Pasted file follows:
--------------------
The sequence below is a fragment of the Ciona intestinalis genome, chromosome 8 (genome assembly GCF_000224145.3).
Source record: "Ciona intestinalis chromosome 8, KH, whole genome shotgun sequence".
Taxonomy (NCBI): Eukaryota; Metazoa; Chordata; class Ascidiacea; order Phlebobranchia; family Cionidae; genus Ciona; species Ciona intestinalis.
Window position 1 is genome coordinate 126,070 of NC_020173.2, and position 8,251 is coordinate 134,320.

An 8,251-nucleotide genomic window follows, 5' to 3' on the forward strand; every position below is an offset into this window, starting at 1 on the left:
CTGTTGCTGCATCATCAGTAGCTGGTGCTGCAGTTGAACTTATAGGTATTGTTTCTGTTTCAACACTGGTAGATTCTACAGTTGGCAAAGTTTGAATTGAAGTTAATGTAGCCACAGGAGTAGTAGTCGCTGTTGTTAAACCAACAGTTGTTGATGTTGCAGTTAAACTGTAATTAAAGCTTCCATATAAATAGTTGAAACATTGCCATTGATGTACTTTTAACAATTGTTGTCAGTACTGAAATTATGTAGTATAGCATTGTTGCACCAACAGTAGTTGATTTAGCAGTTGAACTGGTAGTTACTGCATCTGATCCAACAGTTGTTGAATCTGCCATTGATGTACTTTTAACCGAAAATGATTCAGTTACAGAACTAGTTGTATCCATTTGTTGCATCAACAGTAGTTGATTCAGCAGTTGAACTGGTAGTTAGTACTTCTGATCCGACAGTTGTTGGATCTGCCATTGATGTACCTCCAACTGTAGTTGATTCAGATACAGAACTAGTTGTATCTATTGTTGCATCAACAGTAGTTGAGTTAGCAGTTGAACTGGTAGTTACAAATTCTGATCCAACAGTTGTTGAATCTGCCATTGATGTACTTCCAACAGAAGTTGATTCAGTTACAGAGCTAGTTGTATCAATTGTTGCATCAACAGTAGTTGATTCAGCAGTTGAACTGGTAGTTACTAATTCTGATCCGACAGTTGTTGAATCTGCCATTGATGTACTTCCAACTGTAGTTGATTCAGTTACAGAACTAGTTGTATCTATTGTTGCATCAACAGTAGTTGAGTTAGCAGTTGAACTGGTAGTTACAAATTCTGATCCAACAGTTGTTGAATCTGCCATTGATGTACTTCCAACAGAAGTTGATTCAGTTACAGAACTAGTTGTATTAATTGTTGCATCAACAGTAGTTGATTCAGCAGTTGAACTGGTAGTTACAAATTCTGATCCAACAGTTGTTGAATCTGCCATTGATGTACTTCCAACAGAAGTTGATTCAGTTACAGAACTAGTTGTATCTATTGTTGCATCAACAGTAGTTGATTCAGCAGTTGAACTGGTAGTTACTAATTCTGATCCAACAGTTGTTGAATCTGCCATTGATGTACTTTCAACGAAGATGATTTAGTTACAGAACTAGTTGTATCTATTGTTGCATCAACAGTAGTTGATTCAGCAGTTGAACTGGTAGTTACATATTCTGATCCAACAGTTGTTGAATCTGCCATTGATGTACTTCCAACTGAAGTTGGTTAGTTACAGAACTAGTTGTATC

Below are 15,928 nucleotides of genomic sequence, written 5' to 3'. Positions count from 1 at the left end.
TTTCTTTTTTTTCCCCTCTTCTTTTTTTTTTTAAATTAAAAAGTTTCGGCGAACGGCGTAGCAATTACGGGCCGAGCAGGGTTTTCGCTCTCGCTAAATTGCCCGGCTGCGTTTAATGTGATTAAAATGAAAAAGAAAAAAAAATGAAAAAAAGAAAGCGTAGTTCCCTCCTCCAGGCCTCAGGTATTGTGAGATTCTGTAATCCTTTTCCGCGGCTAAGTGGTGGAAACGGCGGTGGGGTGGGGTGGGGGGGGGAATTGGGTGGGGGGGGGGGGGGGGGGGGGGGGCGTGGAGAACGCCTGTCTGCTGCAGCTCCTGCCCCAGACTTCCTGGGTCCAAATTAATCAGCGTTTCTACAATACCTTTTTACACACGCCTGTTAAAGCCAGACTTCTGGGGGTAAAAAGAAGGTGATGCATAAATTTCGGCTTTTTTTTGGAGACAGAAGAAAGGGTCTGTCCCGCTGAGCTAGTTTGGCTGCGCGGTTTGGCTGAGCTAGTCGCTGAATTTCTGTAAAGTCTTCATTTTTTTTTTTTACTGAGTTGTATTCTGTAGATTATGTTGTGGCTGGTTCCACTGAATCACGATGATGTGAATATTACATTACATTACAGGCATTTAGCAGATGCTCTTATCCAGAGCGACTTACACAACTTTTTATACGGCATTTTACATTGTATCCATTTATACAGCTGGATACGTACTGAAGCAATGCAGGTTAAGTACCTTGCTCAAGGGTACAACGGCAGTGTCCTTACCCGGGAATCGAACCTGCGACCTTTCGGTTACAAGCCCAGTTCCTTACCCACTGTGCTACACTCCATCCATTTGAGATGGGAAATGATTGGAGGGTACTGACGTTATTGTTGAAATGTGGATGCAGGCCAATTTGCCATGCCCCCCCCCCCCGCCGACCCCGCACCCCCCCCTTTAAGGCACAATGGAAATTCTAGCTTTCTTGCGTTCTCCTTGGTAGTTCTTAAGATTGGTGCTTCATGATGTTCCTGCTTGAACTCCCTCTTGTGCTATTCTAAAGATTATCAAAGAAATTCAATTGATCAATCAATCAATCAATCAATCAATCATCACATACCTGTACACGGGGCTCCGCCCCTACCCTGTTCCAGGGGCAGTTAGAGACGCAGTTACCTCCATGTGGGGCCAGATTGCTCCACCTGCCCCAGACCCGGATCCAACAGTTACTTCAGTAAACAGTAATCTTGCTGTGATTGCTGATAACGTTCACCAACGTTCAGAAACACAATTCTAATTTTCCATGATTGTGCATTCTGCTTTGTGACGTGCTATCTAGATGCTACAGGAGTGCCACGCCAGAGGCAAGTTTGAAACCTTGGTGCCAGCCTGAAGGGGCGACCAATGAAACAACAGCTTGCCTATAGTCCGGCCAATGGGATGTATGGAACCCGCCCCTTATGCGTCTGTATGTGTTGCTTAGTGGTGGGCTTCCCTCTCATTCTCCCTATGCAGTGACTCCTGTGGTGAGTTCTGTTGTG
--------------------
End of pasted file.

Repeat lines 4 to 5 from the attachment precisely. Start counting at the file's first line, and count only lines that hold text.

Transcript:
Window position 1 is genome coordinate 126,070 of NC_020173.2, and position 8,251 is coordinate 134,320.

An 8,251-nucleotide genomic window follows, 5' to 3' on the forward strand; every position below is an offset into this window, starting at 1 on the left: